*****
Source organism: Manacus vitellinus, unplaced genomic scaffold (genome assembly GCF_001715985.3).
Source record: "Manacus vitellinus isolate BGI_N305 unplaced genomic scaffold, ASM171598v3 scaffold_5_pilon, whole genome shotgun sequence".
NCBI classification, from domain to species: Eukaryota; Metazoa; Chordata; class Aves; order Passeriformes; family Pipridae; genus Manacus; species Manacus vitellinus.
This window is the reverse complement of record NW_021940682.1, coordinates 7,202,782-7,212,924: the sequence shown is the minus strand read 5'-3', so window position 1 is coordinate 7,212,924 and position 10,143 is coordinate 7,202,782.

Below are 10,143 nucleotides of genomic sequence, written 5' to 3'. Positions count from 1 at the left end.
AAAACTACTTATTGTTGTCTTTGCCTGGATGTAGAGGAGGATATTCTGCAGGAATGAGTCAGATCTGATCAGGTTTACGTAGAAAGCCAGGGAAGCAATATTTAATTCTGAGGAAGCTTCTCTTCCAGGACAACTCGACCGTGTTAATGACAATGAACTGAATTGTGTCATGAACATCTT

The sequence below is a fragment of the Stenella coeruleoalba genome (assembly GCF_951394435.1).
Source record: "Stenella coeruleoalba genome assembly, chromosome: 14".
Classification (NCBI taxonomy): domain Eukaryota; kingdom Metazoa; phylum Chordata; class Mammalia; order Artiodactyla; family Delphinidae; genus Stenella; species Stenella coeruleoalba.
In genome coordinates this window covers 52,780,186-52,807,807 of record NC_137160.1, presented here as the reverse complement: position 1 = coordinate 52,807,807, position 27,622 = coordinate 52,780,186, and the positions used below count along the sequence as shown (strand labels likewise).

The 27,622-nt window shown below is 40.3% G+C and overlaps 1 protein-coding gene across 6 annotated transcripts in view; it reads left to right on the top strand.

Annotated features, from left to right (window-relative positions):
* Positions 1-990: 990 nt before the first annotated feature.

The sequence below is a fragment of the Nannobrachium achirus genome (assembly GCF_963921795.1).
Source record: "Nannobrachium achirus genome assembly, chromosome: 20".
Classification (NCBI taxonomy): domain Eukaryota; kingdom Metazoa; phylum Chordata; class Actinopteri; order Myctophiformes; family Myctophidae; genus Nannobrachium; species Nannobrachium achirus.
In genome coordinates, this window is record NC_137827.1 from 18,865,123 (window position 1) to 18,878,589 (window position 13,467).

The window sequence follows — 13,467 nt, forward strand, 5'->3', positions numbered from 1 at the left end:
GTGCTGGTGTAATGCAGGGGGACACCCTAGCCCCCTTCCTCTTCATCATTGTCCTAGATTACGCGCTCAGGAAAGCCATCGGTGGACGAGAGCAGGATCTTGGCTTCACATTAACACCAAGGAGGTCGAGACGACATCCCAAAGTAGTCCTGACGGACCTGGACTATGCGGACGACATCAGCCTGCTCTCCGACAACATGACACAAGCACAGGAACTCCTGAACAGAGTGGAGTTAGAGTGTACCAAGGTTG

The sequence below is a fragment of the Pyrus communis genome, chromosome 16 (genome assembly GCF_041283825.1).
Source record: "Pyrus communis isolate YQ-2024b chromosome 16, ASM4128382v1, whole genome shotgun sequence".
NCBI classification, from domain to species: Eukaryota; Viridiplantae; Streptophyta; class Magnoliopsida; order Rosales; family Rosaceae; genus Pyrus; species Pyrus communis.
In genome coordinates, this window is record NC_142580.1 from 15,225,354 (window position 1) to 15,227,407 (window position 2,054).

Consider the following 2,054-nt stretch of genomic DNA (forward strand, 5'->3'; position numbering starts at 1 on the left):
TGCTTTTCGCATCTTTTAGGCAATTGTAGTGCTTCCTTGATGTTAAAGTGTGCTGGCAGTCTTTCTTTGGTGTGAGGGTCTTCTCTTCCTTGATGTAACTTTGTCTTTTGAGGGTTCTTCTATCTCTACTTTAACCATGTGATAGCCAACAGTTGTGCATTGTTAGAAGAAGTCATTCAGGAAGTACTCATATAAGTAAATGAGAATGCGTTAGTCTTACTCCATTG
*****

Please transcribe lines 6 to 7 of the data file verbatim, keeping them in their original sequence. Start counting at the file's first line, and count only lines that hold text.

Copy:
AAAACTACTTATTGTTGTCTTTGCCTGGATGTAGAGGAGGATATTCTGCAGGAATGAGTCAGATCTGATCAGGTTTACGTAGAAAGCCAGGGAAGCAATATTTAATTCTGAGGAAGCTTCTCTTCCAGGACAACTCGACCGTGTTAATGACAATGAACTGAATTGTGTCATGAACATCTT

The sequence below is a fragment of the Stenella coeruleoalba genome (assembly GCF_951394435.1).